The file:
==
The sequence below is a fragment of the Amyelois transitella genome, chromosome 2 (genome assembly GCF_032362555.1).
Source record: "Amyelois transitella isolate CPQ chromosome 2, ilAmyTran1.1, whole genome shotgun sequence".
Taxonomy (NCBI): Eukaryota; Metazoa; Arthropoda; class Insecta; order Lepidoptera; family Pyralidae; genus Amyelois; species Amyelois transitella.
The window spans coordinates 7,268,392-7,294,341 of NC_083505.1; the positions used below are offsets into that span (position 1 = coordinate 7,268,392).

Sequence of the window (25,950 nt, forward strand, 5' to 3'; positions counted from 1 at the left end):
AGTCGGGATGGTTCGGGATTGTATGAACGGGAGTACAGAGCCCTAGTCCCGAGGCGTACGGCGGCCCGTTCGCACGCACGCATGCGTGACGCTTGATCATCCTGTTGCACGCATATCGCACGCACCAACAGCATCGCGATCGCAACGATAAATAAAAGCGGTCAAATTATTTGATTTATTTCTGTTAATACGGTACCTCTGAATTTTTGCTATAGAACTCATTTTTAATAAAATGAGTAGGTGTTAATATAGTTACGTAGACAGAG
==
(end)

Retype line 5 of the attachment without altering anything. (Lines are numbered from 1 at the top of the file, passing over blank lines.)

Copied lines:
Sequence of the window (25,950 nt, forward strand, 5' to 3'; positions counted from 1 at the left end):